Bloodtype (Veregrupp) (2013, Estonia, Rühm Pluss Null). Directed and written by Leeni Linna, cinematography by Mihkel Soe and Kullar Viimne, music by Sven Grünberg. 67 min.
Many recent documentaries filmed in Afghanistan have found their way onto our screens as well. Most recently Andres Kuusk’s Mission (2012) and Janus Metz Pedersen’s Armadillo (2010), both of which tried to document in their own way the every day life of soldiers.
At first glance, Leeni Linna’s approach is similar to these films, capturing flesh-and-bone soldiers who live in clay huts, fight against the enemy at the price of their lives, cook meat on an open fire and stare into the camera. The film becomes more multi-dimensional as it progresses, setting itself apart from the aforementioned films attempting to go beyond the uniform.
The journey to the exotic Afghanistan is an aeroplane ride filled with anxiety that engulfs the viewers. Andrei, having been on the frontline barely a month, loses his leg and is forced to adjust to having a prosthetic. Execising exeptional will, he is trying to get back into shape through rehabilitation in England, but also through field training in an Estonian swamp – his only goal is to get back to the action, back to Afghanistan, even if just for chopping wood in camp. The storylines are skillfully tied together, similar cause-effect relations are shown in various situations. What motivates these men to try and evade bullets and push themselves further every day? Obviously, the simple love for one’s country is not enough here.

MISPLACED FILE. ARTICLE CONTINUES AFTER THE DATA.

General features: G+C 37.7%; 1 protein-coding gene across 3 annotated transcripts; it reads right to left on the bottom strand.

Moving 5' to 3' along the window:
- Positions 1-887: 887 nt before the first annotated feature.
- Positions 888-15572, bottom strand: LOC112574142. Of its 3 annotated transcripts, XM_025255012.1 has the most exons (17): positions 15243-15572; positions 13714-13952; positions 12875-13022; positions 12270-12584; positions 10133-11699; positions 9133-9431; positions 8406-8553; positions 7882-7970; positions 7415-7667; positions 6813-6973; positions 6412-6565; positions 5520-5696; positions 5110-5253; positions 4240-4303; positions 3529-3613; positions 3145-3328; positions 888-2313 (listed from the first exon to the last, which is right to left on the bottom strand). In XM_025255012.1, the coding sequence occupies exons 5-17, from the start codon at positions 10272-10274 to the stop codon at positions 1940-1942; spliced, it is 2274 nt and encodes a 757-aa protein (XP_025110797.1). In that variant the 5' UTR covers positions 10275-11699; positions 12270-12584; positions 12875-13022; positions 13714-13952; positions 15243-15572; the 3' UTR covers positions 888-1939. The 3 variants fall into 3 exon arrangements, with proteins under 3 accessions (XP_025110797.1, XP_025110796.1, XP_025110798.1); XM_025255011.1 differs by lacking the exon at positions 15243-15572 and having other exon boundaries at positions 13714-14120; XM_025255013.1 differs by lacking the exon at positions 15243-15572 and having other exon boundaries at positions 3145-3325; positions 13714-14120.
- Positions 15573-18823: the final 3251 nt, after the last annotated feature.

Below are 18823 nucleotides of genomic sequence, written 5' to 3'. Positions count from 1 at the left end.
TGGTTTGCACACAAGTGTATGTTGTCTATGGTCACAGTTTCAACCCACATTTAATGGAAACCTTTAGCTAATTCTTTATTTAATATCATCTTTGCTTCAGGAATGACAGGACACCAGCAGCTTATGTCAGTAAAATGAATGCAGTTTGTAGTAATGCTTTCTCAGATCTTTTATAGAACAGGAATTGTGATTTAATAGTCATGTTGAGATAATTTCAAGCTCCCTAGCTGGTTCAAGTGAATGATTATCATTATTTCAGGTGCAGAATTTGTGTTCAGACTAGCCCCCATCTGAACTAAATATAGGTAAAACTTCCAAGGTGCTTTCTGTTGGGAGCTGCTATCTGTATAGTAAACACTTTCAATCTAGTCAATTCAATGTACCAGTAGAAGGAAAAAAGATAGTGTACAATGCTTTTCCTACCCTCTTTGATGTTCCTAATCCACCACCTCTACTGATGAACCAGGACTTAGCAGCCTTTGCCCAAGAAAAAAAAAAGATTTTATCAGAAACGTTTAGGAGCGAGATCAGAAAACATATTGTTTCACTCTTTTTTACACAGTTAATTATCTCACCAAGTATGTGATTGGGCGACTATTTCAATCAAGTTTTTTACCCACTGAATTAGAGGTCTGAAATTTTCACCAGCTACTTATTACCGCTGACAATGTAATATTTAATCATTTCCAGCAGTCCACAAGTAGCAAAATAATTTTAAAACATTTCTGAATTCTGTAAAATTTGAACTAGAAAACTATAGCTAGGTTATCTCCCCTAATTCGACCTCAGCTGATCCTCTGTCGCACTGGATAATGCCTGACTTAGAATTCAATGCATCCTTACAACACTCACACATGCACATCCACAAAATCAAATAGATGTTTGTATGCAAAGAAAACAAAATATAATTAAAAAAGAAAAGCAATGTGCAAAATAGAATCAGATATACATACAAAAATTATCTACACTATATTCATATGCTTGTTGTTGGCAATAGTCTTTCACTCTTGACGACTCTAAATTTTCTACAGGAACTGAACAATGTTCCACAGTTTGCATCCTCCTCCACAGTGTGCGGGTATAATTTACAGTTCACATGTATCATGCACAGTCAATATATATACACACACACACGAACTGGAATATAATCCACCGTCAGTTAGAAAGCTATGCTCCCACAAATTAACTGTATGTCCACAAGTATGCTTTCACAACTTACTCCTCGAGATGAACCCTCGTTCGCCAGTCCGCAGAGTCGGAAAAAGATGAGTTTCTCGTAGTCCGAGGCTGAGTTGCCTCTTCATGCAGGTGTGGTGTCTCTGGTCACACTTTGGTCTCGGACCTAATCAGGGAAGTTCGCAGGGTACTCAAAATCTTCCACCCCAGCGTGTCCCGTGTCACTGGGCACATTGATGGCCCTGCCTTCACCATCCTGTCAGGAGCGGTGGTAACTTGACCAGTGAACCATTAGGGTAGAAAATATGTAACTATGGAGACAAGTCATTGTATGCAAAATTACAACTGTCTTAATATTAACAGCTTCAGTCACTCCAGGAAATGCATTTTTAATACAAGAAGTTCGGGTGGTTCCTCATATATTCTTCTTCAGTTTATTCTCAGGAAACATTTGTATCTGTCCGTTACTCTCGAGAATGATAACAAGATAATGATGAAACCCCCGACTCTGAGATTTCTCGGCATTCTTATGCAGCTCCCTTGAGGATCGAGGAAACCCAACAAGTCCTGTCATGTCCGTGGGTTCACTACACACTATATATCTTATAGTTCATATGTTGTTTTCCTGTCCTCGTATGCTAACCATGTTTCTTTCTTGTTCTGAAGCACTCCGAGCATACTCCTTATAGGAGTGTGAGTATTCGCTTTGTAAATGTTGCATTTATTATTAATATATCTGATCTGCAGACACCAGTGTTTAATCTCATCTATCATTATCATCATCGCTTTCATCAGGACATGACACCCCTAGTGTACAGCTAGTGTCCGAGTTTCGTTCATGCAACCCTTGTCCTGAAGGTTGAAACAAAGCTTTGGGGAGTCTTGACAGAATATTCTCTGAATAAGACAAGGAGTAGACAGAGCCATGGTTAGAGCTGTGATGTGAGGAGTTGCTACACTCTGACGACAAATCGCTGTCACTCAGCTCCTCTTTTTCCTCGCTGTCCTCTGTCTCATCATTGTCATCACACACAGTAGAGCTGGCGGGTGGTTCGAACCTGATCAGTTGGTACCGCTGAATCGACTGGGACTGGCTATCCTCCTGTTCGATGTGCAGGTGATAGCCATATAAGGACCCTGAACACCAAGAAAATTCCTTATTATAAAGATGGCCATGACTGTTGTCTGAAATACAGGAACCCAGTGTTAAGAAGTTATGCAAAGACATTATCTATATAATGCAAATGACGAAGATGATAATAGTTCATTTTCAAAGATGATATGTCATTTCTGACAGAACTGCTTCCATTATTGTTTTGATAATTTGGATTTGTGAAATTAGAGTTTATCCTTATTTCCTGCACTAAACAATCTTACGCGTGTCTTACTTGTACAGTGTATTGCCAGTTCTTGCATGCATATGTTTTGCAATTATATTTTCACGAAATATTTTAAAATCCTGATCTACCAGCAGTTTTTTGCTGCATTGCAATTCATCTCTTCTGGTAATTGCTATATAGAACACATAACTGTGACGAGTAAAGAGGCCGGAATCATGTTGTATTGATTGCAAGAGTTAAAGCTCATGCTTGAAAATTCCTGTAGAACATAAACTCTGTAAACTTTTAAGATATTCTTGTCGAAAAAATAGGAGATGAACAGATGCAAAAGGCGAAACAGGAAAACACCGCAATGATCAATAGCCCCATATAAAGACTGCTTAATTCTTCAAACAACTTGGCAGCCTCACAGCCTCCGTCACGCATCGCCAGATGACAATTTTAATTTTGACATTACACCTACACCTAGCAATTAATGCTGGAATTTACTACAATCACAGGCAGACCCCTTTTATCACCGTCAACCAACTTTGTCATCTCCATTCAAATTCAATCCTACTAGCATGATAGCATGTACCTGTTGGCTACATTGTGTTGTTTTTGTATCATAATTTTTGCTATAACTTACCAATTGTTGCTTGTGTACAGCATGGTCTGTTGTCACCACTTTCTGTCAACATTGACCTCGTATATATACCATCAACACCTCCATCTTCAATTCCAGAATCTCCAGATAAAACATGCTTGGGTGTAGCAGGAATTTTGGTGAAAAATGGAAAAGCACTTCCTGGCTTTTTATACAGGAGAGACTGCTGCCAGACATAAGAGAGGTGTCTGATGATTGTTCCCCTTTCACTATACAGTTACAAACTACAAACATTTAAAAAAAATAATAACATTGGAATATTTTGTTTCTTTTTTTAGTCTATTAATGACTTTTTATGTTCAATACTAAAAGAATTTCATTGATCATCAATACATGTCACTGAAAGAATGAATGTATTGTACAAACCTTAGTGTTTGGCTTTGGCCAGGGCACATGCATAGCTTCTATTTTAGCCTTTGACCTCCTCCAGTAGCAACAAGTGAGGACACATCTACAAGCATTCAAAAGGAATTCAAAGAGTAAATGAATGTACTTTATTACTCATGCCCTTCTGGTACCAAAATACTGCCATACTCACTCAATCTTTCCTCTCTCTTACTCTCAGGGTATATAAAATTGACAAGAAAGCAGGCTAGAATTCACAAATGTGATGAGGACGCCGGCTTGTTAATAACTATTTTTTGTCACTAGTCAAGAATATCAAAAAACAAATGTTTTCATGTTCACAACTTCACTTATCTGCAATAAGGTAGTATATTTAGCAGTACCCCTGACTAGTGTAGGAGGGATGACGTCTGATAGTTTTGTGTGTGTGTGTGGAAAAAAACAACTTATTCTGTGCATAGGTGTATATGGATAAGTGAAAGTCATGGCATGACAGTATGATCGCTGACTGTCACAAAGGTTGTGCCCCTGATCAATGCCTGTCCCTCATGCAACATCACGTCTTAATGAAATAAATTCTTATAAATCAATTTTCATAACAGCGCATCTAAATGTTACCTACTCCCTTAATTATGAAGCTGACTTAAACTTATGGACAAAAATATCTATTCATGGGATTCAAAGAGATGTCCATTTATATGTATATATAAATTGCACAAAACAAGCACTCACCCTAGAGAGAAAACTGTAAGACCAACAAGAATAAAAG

Later in the silence of the sauna, the soldiers finally acknowledge the ever-present Fear. Better to be hit by a bullet than to lose your legs – a soldier without his legs is a cripple; better to fight in an unfamiliar conflict; better to get carried away on the battlefield than in a casino. The men in Afghanistan are faced with such dramatic dilemmas. Coming to terms with the situation is probably the best way to stop yourself from thinking about it.
The author of Bloodtype has managed to build a special bond with the soldiers and has captured stories that are normally told amongst themselves in a sauna or only to the closest people. Leeni Linna’s exceptional intuition steers us from the confessions of the battlefield to the meaning and meaninglessness of war. The talk is deliberate, glances into the camera, emotionally difficult moments are relived – events on the screen may leave viewers with a lower level of endurance shaken.
Conversations with family and loved ones seem awkward and forced – it is evidently difficult to find the right words for expressing the inner tension and what they’ve been through.
Denying reality would be a big mistake, because hundreds and hundreds of soldiers have been through war, and now that months and years have passed, they have to find a way to carry on without the protective helmet, bulletproof vest and partners in destiny, who understand the hell they have been through.